The Mouse Inventor’s Vision of Computing

Beginning in the 1950s, when computing was in its infancy, Douglas C. Engelbart set out to show that progress in science and engineering could be greatly accelerated if researchers, working in small groups, shared computing power. He called the approach “bootstrapping.”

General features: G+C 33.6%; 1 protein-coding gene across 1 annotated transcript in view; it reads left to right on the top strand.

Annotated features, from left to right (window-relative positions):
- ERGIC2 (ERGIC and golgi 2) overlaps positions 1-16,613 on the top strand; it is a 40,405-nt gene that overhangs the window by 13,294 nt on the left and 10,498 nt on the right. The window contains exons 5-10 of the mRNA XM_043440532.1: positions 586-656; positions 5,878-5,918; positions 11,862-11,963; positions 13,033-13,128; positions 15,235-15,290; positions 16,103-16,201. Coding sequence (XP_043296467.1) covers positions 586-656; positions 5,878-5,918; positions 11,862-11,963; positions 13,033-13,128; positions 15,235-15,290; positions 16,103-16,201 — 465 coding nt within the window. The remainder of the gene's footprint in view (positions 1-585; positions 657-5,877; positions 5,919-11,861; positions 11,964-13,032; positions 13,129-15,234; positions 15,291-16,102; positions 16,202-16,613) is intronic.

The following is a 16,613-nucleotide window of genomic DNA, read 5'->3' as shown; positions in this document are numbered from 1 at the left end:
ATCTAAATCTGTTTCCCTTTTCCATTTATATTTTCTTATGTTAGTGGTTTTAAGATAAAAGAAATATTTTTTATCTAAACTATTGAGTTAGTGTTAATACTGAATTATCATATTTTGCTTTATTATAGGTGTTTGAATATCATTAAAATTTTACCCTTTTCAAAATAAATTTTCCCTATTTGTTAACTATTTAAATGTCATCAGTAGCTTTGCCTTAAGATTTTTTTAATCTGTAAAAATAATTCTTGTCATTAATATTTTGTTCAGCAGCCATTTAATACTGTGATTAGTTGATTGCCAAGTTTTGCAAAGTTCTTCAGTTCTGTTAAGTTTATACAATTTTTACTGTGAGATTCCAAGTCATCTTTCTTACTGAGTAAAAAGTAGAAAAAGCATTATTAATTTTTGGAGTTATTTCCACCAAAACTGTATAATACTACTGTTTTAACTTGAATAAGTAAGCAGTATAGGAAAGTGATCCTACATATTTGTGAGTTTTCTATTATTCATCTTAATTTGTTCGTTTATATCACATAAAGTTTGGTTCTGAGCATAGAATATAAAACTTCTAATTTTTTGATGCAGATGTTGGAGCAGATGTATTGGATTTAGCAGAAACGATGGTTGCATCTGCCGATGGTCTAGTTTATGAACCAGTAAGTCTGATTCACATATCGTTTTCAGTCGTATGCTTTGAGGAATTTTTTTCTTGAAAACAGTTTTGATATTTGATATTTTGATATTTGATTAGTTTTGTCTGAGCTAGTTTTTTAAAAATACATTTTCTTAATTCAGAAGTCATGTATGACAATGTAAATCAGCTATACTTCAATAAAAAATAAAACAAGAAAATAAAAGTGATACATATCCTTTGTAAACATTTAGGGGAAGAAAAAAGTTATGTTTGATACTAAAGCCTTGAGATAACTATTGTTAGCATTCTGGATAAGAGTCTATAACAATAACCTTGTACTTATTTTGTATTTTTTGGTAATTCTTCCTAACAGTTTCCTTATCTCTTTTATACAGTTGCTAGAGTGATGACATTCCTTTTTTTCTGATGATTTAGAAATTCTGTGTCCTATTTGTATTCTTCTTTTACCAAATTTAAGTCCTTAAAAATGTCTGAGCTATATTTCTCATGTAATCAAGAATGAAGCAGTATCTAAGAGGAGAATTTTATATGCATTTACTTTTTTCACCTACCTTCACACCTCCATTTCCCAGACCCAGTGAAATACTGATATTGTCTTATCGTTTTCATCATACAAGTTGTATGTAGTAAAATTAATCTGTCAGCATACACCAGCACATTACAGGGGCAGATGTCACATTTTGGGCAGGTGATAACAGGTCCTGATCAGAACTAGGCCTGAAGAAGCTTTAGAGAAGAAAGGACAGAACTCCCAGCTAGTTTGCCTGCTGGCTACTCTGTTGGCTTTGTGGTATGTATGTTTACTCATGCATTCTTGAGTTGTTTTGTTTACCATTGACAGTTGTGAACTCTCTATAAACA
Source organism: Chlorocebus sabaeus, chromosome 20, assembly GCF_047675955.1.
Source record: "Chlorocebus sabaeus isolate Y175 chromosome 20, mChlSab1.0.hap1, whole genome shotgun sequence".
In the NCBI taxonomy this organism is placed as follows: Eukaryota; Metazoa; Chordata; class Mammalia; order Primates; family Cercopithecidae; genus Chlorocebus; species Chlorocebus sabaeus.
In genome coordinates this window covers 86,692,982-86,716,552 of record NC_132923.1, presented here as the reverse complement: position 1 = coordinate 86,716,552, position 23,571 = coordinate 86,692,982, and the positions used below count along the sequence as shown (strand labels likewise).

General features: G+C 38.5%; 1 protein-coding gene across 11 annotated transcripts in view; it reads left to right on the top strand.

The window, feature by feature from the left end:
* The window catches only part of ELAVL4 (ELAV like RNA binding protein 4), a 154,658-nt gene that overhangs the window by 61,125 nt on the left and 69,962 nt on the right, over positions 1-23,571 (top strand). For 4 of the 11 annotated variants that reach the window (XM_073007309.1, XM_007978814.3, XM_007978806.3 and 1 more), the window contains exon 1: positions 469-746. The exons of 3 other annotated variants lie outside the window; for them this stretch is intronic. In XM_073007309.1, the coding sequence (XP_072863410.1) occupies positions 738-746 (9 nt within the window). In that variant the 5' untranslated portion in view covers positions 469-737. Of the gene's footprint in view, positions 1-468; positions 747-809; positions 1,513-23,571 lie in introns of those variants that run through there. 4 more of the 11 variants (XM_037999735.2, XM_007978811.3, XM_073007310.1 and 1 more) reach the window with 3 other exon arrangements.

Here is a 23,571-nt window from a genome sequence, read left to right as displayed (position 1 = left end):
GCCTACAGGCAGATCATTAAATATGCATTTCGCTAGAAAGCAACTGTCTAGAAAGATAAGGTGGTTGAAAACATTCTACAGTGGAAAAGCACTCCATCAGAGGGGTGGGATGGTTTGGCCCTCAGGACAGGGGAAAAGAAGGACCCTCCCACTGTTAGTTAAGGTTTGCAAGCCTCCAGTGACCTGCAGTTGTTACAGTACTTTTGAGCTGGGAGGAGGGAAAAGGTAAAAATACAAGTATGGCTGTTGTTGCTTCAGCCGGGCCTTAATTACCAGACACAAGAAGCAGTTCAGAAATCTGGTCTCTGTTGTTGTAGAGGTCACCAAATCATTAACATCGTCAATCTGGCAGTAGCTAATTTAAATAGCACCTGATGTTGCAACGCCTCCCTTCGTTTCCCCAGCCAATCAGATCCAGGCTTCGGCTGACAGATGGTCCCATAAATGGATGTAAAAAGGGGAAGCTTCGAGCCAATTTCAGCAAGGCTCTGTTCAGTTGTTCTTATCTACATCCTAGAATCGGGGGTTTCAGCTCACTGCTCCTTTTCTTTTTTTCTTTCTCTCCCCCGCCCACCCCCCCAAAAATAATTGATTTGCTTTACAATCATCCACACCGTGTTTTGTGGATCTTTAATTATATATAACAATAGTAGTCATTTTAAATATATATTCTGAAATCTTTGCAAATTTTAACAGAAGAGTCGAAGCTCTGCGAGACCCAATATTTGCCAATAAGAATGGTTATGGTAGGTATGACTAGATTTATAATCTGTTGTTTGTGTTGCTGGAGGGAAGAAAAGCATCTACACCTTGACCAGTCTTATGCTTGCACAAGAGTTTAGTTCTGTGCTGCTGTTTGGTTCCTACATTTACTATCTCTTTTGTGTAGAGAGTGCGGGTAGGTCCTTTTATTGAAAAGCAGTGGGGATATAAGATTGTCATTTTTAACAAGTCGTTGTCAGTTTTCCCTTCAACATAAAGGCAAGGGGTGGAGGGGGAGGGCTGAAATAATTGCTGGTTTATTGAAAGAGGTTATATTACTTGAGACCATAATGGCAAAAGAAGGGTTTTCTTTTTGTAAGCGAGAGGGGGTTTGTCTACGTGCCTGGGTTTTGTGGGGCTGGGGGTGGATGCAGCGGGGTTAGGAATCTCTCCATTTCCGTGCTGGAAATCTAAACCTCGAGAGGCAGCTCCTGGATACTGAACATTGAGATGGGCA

At the time, computers were room-size calculating machines that were not interactive and could be used by only a single person at a time. In December 1968, however, he set the computing world on fire with a remarkable demonstration, called the “Mother of All Demos,” before more than a thousand of the world’s leading computer scientists at the Fall Joint Computer Conference in San Francisco. [cont.]

John Markoff & Ashwin Seshagiri, New York Times